Posted by News Express | 21 May 2021 | 896 times
The Director, Bayelsa Bureau for Cooperative Development, Frederick Sese, on Thursday advised Cooperative Societies in the state to operate a sustainable model to safeguard the funds of contributors.
Sese made the call at a meeting with representatives of various Cooperative Societies in Bayelsa.
He said the aim of the meeting was to appraise their activities, performances, especially the sustainability of the monthly surpluses payable to members on their contributions.
Sese noted that some Cooperative Societies in the state are operating outside the confines of the law as enshrined in the Cooperative Act 2004, especially in the area of monthly and yearly returns payable to members or investors on their contributions.
He described promises of payment of 20% monthly and above returns on contributions as unrealistic, illegal and not sustainable given the current economic realities, and therefore directed immediate reversal of existing and new contracts agreement to 15%.
The Director maintained that the by-law said the law stipulated 20% maximum interest rate payable to members on their contributions, adding that any percentage above this, is illegal.
He said the Bureau has discovered that some Cooperative Societies are luring unsuspecting members of the public with unrealistic percentages, ranging from 25% to 35% that are neither feasible nor sustainable.
He said the Bureau could no longer condone the activities of some of the Cooperative Societies, describing it as inimical to the economic growth of the state.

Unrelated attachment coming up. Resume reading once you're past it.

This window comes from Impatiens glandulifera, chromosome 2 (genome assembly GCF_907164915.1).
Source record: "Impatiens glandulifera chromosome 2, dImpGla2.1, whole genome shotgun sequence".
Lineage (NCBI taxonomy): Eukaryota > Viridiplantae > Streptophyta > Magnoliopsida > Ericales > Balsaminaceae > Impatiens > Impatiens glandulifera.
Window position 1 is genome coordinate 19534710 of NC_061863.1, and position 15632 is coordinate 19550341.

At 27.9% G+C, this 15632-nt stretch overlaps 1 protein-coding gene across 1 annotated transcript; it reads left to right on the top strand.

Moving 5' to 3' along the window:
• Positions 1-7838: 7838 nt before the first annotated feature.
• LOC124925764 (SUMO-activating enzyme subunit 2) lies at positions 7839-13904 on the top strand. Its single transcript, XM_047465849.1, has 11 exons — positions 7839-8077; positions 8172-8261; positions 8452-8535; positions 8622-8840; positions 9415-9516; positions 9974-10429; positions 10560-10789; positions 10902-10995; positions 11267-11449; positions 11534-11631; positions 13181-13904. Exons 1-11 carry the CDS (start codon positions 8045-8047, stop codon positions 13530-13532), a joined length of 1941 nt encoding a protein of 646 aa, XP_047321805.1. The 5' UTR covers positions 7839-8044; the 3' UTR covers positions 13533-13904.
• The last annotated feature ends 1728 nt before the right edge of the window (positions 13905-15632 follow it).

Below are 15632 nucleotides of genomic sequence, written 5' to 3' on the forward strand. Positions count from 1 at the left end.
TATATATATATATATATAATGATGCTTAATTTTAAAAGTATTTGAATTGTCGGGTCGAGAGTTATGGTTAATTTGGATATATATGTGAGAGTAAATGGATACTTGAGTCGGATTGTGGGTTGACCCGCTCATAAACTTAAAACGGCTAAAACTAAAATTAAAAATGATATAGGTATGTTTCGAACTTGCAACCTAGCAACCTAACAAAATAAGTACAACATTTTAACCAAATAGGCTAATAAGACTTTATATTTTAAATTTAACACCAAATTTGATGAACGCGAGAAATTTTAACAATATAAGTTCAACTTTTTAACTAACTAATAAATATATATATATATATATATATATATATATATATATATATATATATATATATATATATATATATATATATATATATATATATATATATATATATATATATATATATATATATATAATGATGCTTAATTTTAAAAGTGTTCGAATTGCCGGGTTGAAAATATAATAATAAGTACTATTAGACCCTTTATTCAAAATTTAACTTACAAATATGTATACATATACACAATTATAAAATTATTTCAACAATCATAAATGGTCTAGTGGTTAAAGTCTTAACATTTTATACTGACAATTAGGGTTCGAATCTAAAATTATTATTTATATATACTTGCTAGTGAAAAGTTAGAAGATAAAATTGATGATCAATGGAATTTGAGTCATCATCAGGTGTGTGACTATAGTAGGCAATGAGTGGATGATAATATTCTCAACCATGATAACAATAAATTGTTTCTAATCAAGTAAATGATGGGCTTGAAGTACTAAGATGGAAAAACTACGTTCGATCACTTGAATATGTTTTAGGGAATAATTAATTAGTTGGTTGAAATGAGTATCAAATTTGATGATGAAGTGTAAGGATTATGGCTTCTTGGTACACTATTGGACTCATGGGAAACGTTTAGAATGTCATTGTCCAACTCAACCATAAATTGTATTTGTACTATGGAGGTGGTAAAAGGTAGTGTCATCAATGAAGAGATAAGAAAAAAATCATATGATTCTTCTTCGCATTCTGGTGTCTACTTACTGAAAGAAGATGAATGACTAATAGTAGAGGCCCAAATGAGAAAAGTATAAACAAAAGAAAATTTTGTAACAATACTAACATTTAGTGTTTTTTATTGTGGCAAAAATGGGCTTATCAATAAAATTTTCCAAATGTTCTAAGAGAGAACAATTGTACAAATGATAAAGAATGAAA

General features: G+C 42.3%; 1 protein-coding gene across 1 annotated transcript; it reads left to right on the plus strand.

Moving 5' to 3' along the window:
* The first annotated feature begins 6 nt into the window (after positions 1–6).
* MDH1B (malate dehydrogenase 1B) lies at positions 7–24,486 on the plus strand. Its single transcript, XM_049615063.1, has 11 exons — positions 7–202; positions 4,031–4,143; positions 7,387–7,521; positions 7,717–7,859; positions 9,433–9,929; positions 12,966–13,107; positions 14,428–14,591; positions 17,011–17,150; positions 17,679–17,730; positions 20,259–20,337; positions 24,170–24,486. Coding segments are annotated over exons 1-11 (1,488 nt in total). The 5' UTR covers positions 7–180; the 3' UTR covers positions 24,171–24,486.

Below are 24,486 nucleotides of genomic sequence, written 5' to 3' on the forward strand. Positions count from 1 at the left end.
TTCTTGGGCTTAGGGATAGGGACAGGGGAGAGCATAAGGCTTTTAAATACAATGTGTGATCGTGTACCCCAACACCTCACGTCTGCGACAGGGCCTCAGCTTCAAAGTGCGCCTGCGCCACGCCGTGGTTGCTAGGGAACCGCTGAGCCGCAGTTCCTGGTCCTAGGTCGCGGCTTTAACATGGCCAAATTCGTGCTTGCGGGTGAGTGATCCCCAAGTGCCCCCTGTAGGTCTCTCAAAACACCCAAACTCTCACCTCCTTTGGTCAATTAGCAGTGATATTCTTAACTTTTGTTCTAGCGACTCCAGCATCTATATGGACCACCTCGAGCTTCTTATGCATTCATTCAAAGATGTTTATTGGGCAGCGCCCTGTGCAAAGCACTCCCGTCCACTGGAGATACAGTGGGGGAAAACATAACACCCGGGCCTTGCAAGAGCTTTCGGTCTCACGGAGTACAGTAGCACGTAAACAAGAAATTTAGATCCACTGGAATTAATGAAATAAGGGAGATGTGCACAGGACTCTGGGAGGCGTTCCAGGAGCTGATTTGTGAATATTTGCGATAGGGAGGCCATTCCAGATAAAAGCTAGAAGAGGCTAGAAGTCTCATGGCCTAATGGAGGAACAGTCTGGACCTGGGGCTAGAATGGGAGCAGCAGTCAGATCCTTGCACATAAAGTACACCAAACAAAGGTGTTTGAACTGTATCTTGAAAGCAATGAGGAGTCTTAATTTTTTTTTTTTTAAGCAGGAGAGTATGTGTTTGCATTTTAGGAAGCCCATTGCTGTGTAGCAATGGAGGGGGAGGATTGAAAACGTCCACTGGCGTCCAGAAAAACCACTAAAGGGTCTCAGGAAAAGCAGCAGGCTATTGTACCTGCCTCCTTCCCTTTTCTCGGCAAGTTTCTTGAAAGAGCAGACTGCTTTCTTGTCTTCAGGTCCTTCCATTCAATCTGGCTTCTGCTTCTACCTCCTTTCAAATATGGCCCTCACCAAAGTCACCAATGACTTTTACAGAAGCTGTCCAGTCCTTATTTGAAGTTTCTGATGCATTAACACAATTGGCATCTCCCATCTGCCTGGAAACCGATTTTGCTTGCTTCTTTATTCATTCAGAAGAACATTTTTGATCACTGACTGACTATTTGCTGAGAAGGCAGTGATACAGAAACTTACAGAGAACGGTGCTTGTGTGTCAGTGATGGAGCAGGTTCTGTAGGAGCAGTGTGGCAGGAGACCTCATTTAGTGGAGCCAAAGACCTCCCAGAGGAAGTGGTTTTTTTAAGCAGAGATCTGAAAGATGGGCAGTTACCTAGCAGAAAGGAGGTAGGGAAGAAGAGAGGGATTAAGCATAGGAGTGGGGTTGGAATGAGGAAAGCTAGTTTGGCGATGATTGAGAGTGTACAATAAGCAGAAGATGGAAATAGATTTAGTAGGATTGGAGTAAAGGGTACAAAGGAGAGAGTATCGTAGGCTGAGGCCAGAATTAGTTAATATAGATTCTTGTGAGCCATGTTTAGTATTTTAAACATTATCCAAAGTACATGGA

Sese stated that the Bureau has approved 15 percent interest rate as take-off for the respective societies operating in the state, adding that the approval can be reviewed upward to 20% ceiling based on the performance of the affected Cooperative Society.
The Director added that approved interest rate on loan is 15% while dividend on shares holding to members is 20%.
Sese who emphasised the need for strict compliance with the Cooperative Act said this is the only way to win the confidence of members and put the Cooperative Society on a steady path of growth.
He explained that the Act stipulates that any member who wants to terminate membership or withdraw contributions would have to wait for a period of six months before terminal payment would be implemented.
Sese advised the management of Cooperative Societies engaged in Foreign Exchange to structure their operations along Cooperative by-law by ensuring submission of financial reports to the Bureau by April 30, every year.
He also emphasised the need for meeting with members on quarterly basis.
He said that foreign exchange trading using the cooperative model has made significant contributions to the economic growth of the state.
Sese commended the management of the various cooperative societies in the state for changing the investment narrative of the state.
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